Two founding supporters of the Center for Judaic Studies and Contemporary Jewish Life at the University, Doris and Simon Konover of West Hartford, will endow the Center’s first faculty chair.
The Doris and Simon Konover Chair of Judaic Studies will support teaching and research by a leading scholar of Jewish life, history, and religion.
The appointment of a chair will enable the Center, which just celebrated its 25th anniversary, to attract a scholar with an international reputation to develop new courses and provide research leadership in the field of Judaic Studies.
“The University of Connecticut is very fortunate to have Doris and Simon Konover among its special friends, and personally I’m very grateful for their continuing support,” says President Michael J. Hogan.
“The Konover Chair will further strengthen our Center’s highly regarded programs and leadership in Judaic Studies.”
The $1.5 million endowed chair will be established by Doris and Simon Konover and the Konover Family Foundation.
“Doris and Simon Konover provided the first crucial endowment for the Center for Judaic Studies at its founding 25 years ago,” says Ross MacKinnon, dean of the College of Liberal Arts and Sciences.
“They have generously supported the Simon and Doris Konover Program in Jewish-Christian
“The chair they will establish recognizes the high level of scholarship that the Center can sustain and the high level of international recognition to which it aspires,” he says.
Doris Konover received her bachelor’s degree in 1950 from the UConn School of Nursing. Simon Konover received an Honorary Doctor of Humane Letters degree from the University in 1996.
Simon Konover was born in 1922 in the town of Makow Mazowiecki near Warsaw, Poland. As a 16-year-old he survived internment in a labor camp.
He was pressed into service in the Russian Army, fought in the Battle of Stalingrad, and in 1944 was imprisoned in Siberia for nearly a year.
He returned to Poland after the war to find that more than 50 members of his family had perished in the Holocaust.
He emigrated to Cuba at the age of 26, and a year later, settled in the U.S., aided by family members who settled in the Hartford area before World War II.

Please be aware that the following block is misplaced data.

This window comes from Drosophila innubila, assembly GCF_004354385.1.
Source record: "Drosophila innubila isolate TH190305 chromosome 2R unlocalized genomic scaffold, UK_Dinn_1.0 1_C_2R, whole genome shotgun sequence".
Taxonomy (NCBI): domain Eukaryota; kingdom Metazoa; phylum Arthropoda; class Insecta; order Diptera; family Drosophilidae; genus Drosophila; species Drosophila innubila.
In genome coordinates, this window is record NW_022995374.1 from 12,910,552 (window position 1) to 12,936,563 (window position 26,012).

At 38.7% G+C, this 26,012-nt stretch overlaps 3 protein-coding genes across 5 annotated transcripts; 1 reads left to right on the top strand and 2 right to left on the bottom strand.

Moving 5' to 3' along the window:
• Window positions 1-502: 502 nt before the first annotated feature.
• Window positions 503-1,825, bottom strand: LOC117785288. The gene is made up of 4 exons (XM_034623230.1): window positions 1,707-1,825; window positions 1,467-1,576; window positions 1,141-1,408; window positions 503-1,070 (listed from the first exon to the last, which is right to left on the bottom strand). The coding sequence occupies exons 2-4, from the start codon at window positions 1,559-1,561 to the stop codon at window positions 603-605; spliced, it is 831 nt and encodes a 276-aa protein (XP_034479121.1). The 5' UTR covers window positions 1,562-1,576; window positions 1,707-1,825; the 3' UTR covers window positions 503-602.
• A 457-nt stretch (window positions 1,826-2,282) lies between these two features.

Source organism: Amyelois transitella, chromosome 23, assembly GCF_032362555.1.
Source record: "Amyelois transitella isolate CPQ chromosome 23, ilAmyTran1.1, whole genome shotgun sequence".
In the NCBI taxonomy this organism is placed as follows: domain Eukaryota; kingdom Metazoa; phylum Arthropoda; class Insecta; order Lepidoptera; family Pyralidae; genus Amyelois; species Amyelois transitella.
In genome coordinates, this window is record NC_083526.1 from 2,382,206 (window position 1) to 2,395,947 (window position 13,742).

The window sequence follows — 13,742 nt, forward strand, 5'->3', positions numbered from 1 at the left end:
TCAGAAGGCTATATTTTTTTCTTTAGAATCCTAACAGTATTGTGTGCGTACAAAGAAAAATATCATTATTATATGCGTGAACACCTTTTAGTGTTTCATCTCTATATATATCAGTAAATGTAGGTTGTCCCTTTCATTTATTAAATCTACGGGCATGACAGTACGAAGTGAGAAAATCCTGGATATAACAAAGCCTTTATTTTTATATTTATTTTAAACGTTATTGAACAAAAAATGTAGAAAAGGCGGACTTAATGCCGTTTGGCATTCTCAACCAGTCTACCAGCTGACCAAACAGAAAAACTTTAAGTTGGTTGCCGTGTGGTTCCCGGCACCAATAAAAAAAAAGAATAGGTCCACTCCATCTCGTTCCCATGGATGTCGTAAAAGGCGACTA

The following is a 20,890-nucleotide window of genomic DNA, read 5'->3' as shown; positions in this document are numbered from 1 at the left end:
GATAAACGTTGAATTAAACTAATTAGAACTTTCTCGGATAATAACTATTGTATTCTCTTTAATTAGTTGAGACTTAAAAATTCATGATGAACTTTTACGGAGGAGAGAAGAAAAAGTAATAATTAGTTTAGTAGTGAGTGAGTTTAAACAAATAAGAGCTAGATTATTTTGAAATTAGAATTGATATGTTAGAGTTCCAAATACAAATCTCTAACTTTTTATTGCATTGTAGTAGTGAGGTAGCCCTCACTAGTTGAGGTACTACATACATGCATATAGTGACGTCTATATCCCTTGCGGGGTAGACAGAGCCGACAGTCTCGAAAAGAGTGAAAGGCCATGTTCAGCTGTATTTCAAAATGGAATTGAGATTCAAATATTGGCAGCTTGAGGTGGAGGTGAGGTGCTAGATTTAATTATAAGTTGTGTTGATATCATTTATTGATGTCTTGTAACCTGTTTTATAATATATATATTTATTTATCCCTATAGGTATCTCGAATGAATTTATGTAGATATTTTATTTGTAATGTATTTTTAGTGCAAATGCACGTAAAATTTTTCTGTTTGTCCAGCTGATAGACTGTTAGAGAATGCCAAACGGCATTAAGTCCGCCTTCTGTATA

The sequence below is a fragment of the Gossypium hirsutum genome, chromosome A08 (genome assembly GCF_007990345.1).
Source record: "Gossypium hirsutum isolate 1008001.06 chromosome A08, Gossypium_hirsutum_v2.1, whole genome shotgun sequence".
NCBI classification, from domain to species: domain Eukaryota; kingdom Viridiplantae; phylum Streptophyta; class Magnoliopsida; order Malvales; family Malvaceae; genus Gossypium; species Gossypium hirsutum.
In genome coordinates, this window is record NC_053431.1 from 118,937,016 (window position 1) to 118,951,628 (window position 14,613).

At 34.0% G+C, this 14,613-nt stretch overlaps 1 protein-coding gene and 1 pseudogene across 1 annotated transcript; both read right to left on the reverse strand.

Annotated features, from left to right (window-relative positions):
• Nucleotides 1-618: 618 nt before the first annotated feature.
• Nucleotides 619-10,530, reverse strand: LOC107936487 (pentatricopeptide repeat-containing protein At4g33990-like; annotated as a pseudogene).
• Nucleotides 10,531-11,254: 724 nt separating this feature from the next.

In 1959, he established Konover & Associates Inc., a real estate development firm.
| President Michael J. Hogan, left, with Doris and Simon Konover at the Thomas J. Dodd Research Center.
|Photo by Peter Morenus
During the 1950s, as part of his business, he laid the floor tiles in the original Student Union building, notes Arnold Dashefsky, professor of sociology and director of the Center for Judaic Studies and Contemporary Jewish Life.
Simon Konover is now president and chief executive officer of Konover Properties Corp. and is a trustee of the Konover Family Foundation.
The Konovers are major philanthropists in the Hartford area and have supported many academic initiatives at the University.
In addition to their gifts to the Center for Judaic Studies and Contemporary Jewish Life, they have provided support for the University Libraries, the UConn Health Center, and the Thomas J. Dodd Research Center, where the auditorium was named in their honor.
They have also supported the Morris N. Trachten Kosher Dining Facility for students.
Their gift of an endowed chair in Judaic Studies “is a watershed development in the evolution of Judaic Studies at the University of Connecticut,” says Dashefsky.
“This gift is also consistent with the University’s objective of expanding the study of human rights,” he adds.
“The pursuit of Judaic Studies allows students to explore in-depth the ethical traditions of Jewish civilization and its commitment to social justice and the repair of the world.”
The Center for Judaic Studies and Contemporary Jewish Life, part of the College of Liberal Arts and Sciences, is dedicated to academic research and teaching, public service, and community outreach.
It provides an individualized major in Judaic Studies, and offers one of only six master’s degree programs in Judaic Studies at a public college in the United States.
The center has an Israel Study Program and co-sponsors an archaeological dig at Sepphoris in Israel.
It is currently the home of the Berman Institute-North American Jewish Data Bank, the central repository of social scientific studies of North American Jewry.